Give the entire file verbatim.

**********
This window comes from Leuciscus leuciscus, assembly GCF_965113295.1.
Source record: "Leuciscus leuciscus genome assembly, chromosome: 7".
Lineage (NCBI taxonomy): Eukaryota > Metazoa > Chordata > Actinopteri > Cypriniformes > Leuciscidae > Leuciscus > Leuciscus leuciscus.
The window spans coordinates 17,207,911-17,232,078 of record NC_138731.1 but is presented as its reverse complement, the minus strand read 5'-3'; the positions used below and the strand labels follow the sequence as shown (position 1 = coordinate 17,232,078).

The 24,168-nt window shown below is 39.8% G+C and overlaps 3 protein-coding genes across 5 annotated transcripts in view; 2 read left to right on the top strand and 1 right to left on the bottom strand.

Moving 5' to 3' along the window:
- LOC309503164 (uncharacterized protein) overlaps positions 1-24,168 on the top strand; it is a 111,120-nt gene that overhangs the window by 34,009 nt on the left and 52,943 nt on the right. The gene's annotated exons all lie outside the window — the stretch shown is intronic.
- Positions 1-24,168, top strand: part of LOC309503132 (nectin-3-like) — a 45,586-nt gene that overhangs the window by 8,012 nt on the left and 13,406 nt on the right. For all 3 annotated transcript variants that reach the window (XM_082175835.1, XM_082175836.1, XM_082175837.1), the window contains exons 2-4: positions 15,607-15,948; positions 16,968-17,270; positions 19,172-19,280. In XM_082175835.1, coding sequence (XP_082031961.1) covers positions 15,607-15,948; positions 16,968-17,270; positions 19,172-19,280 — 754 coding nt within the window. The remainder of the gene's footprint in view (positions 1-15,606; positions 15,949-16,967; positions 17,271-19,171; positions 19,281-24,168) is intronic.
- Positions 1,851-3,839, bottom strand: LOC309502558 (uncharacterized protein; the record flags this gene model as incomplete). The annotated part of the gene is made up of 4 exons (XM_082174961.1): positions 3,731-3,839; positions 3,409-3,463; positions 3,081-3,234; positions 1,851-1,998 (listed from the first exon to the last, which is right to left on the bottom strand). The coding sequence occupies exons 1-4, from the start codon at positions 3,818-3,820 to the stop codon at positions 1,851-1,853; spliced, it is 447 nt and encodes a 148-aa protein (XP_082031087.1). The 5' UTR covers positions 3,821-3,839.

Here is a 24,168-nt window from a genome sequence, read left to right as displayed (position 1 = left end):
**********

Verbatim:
This window comes from Leuciscus leuciscus, assembly GCF_965113295.1.
Source record: "Leuciscus leuciscus genome assembly, chromosome: 7".
Lineage (NCBI taxonomy): Eukaryota > Metazoa > Chordata > Actinopteri > Cypriniformes > Leuciscidae > Leuciscus > Leuciscus leuciscus.
The window spans coordinates 17,207,911-17,232,078 of record NC_138731.1 but is presented as its reverse complement, the minus strand read 5'-3'; the positions used below and the strand labels follow the sequence as shown (position 1 = coordinate 17,232,078).

The 24,168-nt window shown below is 39.8% G+C and overlaps 3 protein-coding genes across 5 annotated transcripts in view; 2 read left to right on the top strand and 1 right to left on the bottom strand.

Moving 5' to 3' along the window:
- LOC309503164 (uncharacterized protein) overlaps positions 1-24,168 on the top strand; it is a 111,120-nt gene that overhangs the window by 34,009 nt on the left and 52,943 nt on the right. The gene's annotated exons all lie outside the window — the stretch shown is intronic.
- Positions 1-24,168, top strand: part of LOC309503132 (nectin-3-like) — a 45,586-nt gene that overhangs the window by 8,012 nt on the left and 13,406 nt on the right. For all 3 annotated transcript variants that reach the window (XM_082175835.1, XM_082175836.1, XM_082175837.1), the window contains exons 2-4: positions 15,607-15,948; positions 16,968-17,270; positions 19,172-19,280. In XM_082175835.1, coding sequence (XP_082031961.1) covers positions 15,607-15,948; positions 16,968-17,270; positions 19,172-19,280 — 754 coding nt within the window. The remainder of the gene's footprint in view (positions 1-15,606; positions 15,949-16,967; positions 17,271-19,171; positions 19,281-24,168) is intronic.
- Positions 1,851-3,839, bottom strand: LOC309502558 (uncharacterized protein; the record flags this gene model as incomplete). The annotated part of the gene is made up of 4 exons (XM_082174961.1): positions 3,731-3,839; positions 3,409-3,463; positions 3,081-3,234; positions 1,851-1,998 (listed from the first exon to the last, which is right to left on the bottom strand). The coding sequence occupies exons 1-4, from the start codon at positions 3,818-3,820 to the stop codon at positions 1,851-1,853; spliced, it is 447 nt and encodes a 148-aa protein (XP_082031087.1). The 5' UTR covers positions 3,821-3,839.

Here is a 24,168-nt window from a genome sequence, read left to right as displayed (position 1 = left end):